Admin building, N.Y.S. Custodial Asylum for Un-Teachable Idiots, Rome.

The New York State Custodial Asylum for Un-Teachable Idiots was established in 1893 to address the growing public need for increased custodial provisions for idiots deemed beyond the reach of education. However, the staff soon realized that these individuals were capable of far more than the name of their institution implied. Led by Superintendent Charles Bernstein, the Board of Managers assumed a philosophy that focused on the recognition that people with disabilities “have a right to experiences and opportunities equivalent to those available to all other citizens.” Over fifty colony homes were established during Dr. Bernstein’s forty year superintendence, providing the people in attendance with many opportunities to live and work in the community.


Administration building of the Craig Colony for Epileptics, Sonyea NY.

Admin building, Craig Colony for Epileptics, Sonyea N.Y.

The Craig Colony for Epileptics was established in 1894 following the discovery of a promising new method of treatment for people with epilepsy. This method, known as the ‘colony care plan,’ was discovered by Dr. Frederick Peterson, a physician at the Hudson River State Hospital for the Insane. He had observed that the epileptic patients under his care were subjected to conditions that provided little remedy for their illness, and became interested in the search for ways to improve their treatment. In 1886, while on an “inspection tour of foreign asylums,” he came across Bethel Colony in the city of Bielefeld, located in the Westphalia region of Germany (American Journal of Insanity, Vol. 49, 1893).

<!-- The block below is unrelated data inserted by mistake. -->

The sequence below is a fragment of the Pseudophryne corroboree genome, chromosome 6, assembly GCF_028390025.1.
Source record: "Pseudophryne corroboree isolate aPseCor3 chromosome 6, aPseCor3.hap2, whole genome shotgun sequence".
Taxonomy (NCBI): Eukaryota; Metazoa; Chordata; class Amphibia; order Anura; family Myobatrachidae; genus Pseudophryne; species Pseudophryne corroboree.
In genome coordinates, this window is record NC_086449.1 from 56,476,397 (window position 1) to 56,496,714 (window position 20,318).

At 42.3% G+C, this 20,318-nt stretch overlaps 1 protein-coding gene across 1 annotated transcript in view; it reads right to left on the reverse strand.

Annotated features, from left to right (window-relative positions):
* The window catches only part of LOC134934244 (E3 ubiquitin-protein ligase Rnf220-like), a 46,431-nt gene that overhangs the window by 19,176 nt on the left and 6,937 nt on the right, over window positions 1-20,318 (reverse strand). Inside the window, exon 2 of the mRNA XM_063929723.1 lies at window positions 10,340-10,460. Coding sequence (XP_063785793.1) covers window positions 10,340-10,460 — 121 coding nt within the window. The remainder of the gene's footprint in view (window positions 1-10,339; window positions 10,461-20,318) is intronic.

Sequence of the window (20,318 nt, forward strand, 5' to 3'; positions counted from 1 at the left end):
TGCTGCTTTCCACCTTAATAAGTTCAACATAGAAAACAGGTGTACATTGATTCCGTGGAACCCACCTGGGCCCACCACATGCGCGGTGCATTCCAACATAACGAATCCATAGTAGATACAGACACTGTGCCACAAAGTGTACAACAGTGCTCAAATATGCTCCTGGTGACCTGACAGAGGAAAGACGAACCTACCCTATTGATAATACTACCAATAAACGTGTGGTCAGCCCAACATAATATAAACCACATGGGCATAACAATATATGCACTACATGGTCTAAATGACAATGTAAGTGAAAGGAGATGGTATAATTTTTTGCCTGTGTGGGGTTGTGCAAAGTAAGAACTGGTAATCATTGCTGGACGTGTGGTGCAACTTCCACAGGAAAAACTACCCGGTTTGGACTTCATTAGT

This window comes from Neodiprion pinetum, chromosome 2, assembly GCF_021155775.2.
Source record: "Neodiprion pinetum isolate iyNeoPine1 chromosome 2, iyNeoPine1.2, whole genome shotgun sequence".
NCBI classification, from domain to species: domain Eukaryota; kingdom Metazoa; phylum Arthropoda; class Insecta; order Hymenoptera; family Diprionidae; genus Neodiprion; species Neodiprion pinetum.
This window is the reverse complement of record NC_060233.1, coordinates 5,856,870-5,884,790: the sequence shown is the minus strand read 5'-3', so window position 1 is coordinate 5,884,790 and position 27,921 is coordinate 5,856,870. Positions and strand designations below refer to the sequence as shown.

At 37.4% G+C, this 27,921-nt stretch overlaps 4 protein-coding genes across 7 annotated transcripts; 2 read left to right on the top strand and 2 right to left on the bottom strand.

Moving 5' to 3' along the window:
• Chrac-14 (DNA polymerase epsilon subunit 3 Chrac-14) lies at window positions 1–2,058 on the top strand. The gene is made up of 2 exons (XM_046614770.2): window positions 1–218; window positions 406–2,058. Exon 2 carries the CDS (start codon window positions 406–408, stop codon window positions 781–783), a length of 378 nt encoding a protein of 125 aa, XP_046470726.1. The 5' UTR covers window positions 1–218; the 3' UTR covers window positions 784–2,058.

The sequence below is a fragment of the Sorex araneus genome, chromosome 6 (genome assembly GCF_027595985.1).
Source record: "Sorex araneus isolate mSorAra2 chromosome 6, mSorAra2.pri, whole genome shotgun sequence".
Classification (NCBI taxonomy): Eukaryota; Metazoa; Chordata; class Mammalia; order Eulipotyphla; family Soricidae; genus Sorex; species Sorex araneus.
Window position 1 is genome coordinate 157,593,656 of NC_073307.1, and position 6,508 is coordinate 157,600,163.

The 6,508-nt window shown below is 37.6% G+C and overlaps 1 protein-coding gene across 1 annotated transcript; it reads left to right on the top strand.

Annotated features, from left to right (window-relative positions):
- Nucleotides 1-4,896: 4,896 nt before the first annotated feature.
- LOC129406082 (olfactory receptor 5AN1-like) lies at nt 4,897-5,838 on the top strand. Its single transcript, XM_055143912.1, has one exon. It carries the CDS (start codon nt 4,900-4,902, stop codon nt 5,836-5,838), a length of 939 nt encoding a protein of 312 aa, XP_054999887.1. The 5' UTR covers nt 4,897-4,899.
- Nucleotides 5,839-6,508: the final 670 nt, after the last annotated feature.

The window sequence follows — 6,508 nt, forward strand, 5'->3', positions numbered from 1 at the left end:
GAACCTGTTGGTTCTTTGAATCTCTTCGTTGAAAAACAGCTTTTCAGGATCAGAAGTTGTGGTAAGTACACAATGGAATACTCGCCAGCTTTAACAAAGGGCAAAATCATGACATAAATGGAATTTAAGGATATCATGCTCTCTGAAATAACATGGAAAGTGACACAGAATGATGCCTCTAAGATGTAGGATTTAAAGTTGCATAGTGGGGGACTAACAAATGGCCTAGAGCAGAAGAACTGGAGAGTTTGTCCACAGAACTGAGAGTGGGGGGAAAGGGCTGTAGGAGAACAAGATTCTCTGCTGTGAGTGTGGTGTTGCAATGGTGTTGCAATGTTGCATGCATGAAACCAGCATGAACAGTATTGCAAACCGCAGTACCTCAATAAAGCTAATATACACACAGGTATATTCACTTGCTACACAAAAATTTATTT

Bethel Colony consisted of several thousand people with epilepsy living and working together to create a self-sufficient community. There were no secret remedies, and no all-healing drugs, there was simply attention paid to a proper diet, proper habits, and a therapeutic environment. Most importantly, the inhabitants labored during the day to bring about a healthy physiological fatigue. Physicians believed this helped exert energy that would otherwise have been released during an epileptic seizure. These methods were replicated at Craig Colony with great success.


Kirkbride Hall at Letchworth Village.

Kirkbride Hall at Letchworth Village, Thiells, N.Y.

Letchworth Village was established in 1912 to alleviate overcrowding at the existing state institutions of New York. Because the institution admitted people with developmental disabilities and people with epilepsy, a complex system of classification was established for both living arrangements and the educational training methods. Significant efforts were undertaken to ensure that the institutional atmosphere resembled a calm country village and emphasis was placed on the students’ happiness. Letchworth Village also focused on scientific research and Dr. George A. Jervis received international acclaim for his studies on phenylketonuria (PKU) in the 1930s.

The institution received its namesake from the world-renowned philanthropist and social reformer William Pryor Letchworth.